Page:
Panel Consolidates Pilot Flying J Rebate Cases
Lawsuits over scheme to cheat customers centralized in Kentucky over plaintiffs' objections
SAN DIEGO -- The U.S. Judicial Panel on Multidistrict Litigation in San Diego on April 7 consolidated seven diesel-fuel rebate lawsuits against truckstop company Pilot Flying J Inc., designating the Eastern District of Kentucky in Lexington as the centralized venue. Knoxville, Tenn.-based Pilot Flying J was seeking to have the cases consolidated in the Eastern District of Tennessee.
Almost a year ago, on April 15, 2013, the Federal Bureau of Investigation (FBI) and the Internal Revenue Service (IRS) raided Pilot Flying J's Knoxville headquarters, beginning an investigation into an alleged scheme perpetrated by some members of the company's sales staff to withhold rebates owed to customers for contacted diesel fuel purchases. About a dozen participants have pleaded guilty to fraud and are cooperating with the authorities.
Pilot Flying J reached an $85 million settlement with hundreds of trucking customers who were affected by the alleged fraud. The company has agreed to repay any amounts owed plus 6% interest; however, more than a dozen companies are pursuing lawsuits outside of the settlement, and Pilot Flying J is seeking to consolidate the pretrial proceedings in several cases.
In January, a federal judge dismissed racketeering and deceptive trade practices charges against the company.
The plaintiffs--trucking companies cheated out of the rebates--opposed the move to Tennessee, some hoping for consolidation in the Northern District of Alabama, the District of New Jersey, or the Southern District of Ohio, according to court documents. The litigation presently consists of seven actions pending in six districts.
The plaintiffs argued that there are relatively few actions pending, and that alternatives to centralization could minimize any overlap in discovery and pretrial proceedings.
"We are not persuaded that there are too few cases for the litigation to benefit from centralization," the panel said. "There are seven cases pending in six different courts, and most involve separate counsel. Moreover, Pilot represents that another 50 plaintiffs opted out of the class settlement, and therefore, it appears likely that additional related actions will be filed."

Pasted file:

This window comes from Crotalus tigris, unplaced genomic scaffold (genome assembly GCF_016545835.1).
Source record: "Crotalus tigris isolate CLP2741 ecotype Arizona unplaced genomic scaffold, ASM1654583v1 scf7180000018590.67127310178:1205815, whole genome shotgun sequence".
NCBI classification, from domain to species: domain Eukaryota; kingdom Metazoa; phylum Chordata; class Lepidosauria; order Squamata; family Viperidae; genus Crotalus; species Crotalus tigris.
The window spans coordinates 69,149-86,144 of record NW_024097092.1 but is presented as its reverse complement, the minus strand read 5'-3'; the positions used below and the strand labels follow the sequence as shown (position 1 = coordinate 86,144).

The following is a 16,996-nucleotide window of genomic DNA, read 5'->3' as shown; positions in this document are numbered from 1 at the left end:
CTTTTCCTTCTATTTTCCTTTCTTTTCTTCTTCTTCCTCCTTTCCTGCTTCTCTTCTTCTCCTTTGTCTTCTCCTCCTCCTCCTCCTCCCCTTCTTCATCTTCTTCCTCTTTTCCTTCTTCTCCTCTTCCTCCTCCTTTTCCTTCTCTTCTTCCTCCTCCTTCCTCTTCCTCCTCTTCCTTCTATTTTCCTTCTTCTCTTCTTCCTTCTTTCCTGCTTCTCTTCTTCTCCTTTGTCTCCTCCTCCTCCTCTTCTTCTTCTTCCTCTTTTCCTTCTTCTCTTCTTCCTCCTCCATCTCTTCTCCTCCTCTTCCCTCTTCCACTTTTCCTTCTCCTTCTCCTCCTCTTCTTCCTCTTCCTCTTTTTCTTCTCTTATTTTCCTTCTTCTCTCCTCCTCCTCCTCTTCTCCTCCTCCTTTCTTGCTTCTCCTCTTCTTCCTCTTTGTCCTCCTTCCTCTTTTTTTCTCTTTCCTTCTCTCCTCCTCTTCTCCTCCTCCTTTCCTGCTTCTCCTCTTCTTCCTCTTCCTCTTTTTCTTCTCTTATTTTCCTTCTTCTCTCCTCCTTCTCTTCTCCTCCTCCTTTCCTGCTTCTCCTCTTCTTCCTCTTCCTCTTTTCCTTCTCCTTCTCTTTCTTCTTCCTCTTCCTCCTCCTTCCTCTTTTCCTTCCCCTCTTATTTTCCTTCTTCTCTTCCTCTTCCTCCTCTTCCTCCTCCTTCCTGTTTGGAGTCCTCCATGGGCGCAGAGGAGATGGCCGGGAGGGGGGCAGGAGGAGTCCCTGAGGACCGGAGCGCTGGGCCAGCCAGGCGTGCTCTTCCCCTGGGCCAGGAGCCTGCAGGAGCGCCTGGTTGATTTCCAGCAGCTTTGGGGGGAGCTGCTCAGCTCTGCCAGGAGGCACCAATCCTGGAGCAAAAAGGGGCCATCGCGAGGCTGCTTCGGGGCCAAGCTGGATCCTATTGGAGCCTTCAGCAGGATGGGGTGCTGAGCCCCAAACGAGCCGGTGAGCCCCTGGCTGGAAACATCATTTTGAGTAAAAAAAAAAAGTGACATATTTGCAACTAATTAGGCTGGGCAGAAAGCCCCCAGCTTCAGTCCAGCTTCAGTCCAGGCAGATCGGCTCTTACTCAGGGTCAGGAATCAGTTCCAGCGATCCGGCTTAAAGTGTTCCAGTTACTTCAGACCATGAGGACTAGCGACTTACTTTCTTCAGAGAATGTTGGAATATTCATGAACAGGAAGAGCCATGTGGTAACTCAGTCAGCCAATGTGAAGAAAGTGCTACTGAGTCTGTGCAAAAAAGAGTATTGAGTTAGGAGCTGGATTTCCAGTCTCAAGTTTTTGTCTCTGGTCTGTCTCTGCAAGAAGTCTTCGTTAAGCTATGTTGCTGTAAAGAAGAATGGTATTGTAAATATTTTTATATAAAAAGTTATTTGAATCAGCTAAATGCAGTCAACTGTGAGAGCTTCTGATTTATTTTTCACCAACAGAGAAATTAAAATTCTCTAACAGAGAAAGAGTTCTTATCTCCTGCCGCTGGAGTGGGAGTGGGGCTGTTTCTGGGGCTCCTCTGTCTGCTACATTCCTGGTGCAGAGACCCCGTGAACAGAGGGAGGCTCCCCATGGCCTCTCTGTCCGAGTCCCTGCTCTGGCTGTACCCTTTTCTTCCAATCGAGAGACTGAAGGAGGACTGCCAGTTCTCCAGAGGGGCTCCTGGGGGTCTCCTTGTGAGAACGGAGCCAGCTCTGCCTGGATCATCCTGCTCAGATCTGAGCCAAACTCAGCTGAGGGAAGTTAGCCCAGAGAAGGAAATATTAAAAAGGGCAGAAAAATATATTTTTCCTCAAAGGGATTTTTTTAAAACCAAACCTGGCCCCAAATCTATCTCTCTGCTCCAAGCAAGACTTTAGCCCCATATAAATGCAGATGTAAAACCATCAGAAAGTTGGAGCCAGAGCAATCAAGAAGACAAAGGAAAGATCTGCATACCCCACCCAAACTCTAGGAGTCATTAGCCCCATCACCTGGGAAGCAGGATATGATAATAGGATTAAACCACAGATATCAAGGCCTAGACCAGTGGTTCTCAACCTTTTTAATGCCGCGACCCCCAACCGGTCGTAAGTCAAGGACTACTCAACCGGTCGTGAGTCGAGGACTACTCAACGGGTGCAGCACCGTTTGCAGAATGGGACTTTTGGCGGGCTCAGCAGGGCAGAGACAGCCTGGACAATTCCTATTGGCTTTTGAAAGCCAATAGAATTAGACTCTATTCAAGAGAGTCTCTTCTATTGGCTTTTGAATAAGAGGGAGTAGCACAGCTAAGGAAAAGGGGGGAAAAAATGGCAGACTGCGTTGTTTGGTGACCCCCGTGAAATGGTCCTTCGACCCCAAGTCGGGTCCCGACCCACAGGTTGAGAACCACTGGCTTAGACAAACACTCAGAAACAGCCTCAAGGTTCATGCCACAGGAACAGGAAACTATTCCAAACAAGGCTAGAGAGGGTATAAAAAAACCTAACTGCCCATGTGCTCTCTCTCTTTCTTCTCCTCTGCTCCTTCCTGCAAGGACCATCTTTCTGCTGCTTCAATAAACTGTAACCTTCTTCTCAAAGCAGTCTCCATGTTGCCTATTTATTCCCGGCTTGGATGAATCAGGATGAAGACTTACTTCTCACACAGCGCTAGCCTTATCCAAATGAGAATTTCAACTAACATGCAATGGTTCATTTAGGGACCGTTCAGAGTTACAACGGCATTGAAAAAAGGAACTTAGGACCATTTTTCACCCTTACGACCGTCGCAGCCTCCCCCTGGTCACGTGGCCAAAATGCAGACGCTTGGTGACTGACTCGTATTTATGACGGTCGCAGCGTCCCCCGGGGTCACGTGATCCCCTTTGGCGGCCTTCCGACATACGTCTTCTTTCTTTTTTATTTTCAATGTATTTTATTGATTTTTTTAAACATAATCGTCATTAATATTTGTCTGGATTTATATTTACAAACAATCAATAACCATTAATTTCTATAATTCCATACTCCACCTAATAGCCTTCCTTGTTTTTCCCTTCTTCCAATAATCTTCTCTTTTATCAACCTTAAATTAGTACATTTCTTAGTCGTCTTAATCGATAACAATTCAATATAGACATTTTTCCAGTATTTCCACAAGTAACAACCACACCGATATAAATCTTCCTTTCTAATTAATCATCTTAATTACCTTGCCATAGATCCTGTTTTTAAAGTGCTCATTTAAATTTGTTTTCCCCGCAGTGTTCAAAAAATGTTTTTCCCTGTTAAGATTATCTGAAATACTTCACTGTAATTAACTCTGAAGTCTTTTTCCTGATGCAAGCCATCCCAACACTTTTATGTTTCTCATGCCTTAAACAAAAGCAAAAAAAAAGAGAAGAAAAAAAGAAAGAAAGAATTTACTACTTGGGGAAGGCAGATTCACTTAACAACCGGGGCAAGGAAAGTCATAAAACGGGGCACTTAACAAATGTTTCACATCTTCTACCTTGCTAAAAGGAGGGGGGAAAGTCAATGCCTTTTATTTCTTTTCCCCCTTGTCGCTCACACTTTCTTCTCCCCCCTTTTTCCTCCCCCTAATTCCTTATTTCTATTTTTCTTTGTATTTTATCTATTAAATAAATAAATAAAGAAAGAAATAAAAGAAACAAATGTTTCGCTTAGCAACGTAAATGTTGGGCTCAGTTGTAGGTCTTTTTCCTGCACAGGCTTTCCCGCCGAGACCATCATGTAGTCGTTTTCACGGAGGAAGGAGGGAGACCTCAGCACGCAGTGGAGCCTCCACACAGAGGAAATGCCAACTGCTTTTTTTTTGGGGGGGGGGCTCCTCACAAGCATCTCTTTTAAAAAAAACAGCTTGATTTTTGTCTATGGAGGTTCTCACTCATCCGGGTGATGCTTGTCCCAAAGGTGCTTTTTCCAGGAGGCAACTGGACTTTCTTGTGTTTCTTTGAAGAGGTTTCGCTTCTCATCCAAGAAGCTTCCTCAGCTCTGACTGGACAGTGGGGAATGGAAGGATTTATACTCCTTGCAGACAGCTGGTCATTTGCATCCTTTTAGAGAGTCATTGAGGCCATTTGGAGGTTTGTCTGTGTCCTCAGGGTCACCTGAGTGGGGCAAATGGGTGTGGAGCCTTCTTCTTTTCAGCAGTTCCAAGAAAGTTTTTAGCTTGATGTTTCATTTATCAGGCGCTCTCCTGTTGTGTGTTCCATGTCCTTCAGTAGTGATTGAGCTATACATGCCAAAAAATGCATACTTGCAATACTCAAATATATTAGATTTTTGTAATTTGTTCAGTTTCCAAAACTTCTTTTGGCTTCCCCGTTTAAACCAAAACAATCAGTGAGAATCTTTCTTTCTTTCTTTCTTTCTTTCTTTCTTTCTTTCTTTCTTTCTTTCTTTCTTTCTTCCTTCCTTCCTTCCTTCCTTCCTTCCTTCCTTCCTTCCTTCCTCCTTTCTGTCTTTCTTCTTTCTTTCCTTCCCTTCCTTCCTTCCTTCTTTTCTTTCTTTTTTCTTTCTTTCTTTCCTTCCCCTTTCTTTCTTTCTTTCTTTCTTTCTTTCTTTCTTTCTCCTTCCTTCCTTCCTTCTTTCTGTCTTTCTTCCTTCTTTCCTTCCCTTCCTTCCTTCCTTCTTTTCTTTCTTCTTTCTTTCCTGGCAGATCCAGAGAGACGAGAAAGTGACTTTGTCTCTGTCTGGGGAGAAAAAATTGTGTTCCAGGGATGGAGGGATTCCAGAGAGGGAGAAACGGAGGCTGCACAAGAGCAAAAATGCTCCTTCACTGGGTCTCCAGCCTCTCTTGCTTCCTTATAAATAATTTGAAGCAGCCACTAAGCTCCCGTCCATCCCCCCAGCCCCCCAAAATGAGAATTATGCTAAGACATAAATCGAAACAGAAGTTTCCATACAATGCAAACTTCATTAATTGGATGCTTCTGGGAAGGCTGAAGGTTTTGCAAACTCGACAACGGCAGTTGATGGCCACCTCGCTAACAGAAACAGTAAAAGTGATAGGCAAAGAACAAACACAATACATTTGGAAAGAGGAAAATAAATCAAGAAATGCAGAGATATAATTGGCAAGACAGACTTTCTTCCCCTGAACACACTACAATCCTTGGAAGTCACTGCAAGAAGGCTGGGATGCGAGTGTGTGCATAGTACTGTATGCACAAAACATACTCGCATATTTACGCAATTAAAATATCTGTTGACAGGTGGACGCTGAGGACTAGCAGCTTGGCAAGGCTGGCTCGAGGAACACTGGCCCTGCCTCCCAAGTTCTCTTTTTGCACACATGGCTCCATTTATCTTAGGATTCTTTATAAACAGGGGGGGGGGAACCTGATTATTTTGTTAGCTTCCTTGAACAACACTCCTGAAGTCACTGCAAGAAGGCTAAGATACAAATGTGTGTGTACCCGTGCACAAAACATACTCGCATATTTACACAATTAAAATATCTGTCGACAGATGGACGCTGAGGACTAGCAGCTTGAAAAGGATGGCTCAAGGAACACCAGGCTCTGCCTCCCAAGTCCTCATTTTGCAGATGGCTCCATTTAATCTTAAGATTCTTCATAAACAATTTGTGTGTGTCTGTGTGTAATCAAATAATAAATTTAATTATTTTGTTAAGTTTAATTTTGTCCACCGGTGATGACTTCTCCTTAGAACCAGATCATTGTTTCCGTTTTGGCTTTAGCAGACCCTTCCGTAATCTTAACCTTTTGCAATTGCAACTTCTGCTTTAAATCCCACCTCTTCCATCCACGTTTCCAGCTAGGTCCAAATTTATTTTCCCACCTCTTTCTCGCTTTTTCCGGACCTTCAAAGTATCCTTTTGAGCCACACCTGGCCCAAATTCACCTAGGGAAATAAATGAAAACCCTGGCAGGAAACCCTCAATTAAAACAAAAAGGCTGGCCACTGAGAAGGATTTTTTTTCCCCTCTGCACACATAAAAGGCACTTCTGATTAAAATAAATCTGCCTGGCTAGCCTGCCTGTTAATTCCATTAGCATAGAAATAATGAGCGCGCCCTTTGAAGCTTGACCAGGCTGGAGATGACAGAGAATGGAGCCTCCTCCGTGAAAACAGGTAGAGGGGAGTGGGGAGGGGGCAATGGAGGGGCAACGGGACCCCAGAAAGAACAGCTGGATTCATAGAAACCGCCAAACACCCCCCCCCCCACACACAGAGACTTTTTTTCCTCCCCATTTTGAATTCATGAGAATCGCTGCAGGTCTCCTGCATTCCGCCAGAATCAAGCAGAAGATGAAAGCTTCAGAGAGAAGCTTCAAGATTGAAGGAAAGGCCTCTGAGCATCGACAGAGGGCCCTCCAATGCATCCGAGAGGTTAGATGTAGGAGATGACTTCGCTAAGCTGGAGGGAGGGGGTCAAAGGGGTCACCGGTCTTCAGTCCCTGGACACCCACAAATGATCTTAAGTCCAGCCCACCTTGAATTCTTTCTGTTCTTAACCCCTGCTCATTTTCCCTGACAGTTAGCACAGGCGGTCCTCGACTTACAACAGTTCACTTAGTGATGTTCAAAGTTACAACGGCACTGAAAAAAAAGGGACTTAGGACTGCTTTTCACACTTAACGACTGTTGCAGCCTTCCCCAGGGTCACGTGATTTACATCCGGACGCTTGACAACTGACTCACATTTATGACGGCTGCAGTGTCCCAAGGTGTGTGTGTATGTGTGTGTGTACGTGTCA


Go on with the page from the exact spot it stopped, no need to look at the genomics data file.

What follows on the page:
They also argued that different fact will emerge, separate for the common facts, because different sales managers made different rebate deals.
"Much of the discovery in this litigation may be case-specific, but the fraud is alleged to have been centrally driven by Pilot management--the investigation by the [FBI] has revealed that the fraudulent calculations of rebate amounts due were performed at Pilot headquarters," the panel said. "Centralization will avoid repetitive depositions of Pilot's officers and employees and duplicative document discovery regarding the alleged scheme."
The panel added, "We find that these seven actions involve common questions of fact, and that centralization in the Eastern District of Kentucky will serve the convenience of the parties and witnesses and promote the just and efficient conduct of the litigation. The subject actions share factual issues arising out of allegations that defendants engaged in a fraudulent scheme of withholding diesel fuel price rebates or discounts that Pilot agreed by contract to apply to the diesel fuel purchases of its commercial trucking customers."
It also said, "We conclude that the Eastern District of Kentucky is the most appropriate transferee district for pretrial proceedings in this litigation. Judge Amul R. Thapar is currently presiding over related criminal proceedings in the Eastern District of Tennessee. Therefore, he is familiar with the facts involved in this litigation. The Eastern District of Kentucky, where Judge Thapar sits, is easily accessible for parties and witnesses; and Kentucky borders Tennessee, where Pilot is headquartered, and where relevant documents and witnesses will be found."
Pilot Flying J, No. 13 in CSP magazine's Convenience Top 101, has more than 650 retail locations and is the largest operator of travel centers and travel plazas in North America. Its network provides customers with access to more than 60,000 parking spaces for trucks, more than 4,400 showers and more than 4,000 diesel lanes, of which more than 2,800 offer diesel exhaust fluid (DEF) at the pump. Its CEO, Jimmy Haslam, also owns the Cleveland Brown football team. He has denied any involvement in the rebate scheme and investigators have not accused him of any wrongdoing.